COP CHRONICLES: LOOSE CANNONS: THE LEGEND OF HAJ-MIRAGE
(The always zany filmmaker Mark Potts is back with the spooftastic Cop Chronicles: Loose Cannons: The Legend of Haj-Mirage which World Premieres Friday, February 9 at the Oxford Film Festival.)
Have you ever tried to think of the last genuine spoof movie you saw in the theaters? I’m willing to bet you were barely able to come up with two. Yes, it seems the spoof genre is on its way to becoming the genre of yesteryear. Where’s the next Naked Gun or the next Blazing Saddles? Heck, I’d take another Robin Hood: Men in Tights at this point. The unmitigated love director Mark Potts has for the parody genre in his film Cop Chronicles: Loose Cannons: The Legend of Haj-Mirage is undeniable. Pott’s has a firm grasp on the clichés in the buddy cop genre that should be parodied and does them well, but he is too eager to cram in directionless jokes that make countless scenes feel endless.
Benjamin Crutcher and Joe LoCicero play your typical hard-as-nails police officers Higgs and McGraw who’s backstories are far too long and tragic to mention in this review. Higgs and McGraw are at the lowest points in their lives when they hear the terrible news that their dangerous archnemesis Samir has plans for world domination.
No matter how much the film derails its flow with pointless jokes when Crutcher and LoCicero have the chance to bring the satire of classic buddy cop movies to life, Cop Chronicles is a joyous ride of the ludicrous. Crutcher and LoCicero have the right satirical looks which are effectively used to offset the familiar leads seen in most crime films. Their palpable chemistry is the driving force of the film and is what often keeps the high energy comedy going amidst spotty pacing.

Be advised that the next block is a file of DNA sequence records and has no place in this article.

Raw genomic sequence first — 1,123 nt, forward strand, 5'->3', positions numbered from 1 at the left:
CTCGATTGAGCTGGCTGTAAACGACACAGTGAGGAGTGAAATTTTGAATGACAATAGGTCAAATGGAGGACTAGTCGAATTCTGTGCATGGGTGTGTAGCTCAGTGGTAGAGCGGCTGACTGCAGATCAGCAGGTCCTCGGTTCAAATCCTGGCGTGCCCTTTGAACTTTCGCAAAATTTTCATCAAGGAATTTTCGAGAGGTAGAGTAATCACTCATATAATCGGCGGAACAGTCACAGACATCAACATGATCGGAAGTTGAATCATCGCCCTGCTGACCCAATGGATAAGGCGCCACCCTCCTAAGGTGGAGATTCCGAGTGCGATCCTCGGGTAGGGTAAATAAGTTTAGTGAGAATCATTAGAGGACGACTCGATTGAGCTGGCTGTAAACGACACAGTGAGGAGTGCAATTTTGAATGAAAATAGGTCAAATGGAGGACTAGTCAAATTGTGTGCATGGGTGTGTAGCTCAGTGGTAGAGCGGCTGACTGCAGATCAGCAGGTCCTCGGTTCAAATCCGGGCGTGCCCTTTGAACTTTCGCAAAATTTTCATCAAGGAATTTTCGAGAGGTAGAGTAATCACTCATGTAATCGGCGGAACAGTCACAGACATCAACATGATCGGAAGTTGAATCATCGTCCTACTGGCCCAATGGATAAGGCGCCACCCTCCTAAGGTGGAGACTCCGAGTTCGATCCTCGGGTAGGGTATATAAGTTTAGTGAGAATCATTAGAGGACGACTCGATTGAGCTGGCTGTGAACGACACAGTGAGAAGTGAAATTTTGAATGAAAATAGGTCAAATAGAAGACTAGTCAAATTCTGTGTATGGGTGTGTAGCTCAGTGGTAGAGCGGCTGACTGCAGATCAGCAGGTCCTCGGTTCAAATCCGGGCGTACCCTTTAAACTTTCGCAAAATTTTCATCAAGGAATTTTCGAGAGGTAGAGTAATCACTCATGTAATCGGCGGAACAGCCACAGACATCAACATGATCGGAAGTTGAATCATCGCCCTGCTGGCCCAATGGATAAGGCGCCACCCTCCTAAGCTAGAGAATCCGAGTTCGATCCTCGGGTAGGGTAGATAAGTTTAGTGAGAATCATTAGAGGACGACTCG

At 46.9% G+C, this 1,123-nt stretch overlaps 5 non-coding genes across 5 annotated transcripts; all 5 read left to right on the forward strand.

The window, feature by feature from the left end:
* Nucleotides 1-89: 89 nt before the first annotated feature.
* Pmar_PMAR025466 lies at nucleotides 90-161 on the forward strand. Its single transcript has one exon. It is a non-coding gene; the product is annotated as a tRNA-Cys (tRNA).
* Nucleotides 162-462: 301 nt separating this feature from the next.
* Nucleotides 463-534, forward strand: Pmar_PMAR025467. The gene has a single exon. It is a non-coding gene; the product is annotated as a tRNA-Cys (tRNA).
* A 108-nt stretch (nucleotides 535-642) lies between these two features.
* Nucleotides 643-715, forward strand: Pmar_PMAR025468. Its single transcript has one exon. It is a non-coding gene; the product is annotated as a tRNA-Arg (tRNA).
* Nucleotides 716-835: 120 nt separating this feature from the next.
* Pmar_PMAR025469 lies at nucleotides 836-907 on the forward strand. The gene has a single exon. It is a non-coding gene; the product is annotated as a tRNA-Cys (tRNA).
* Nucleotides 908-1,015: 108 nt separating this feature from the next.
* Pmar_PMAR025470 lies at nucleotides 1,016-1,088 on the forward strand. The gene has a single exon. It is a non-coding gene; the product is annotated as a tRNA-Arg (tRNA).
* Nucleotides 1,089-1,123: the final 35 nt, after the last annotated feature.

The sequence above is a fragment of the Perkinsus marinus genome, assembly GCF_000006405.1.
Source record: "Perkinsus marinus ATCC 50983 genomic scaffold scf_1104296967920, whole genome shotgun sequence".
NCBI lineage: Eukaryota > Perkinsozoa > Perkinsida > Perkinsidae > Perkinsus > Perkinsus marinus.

Like any spoof, there should never be a moment of dead air when the audience can catch its breath. When the movie is done, the audience should leave the theater wheezing for air. The director needs to be willing to cut a joke down or cut it out completely if it’s not as funny as it was on set. It can’t be said there’s a moment when the film is tired of being funny. The problem lies in the lack of discipline with the humor. Frequently, scenes will start, end and be interrupted by jokes that have little relation to the buddy cop and crime genres or basic film tropes in general. It’s expected for every joke in a spoof not to stick the landing because we know the director will move on and see how we’ll react to the next one. This methodology creates a breakneck pace for the audience’s benefit.
Mark Potts deserves the respect for keeping the spoof genre alive when Hollywood won’t. Cop Chronicles has the best cast it could have to make this kind of material work. Granted there are too many moments in the film when the humor creates uncomfortable awkwardness. If you’re a fan of the unadulterated silliness of Airplane! and Young Frankenstein, then Cop Chronicles could be your irreverent cup of tea.
– Patrick Howard (@PatHoward1972)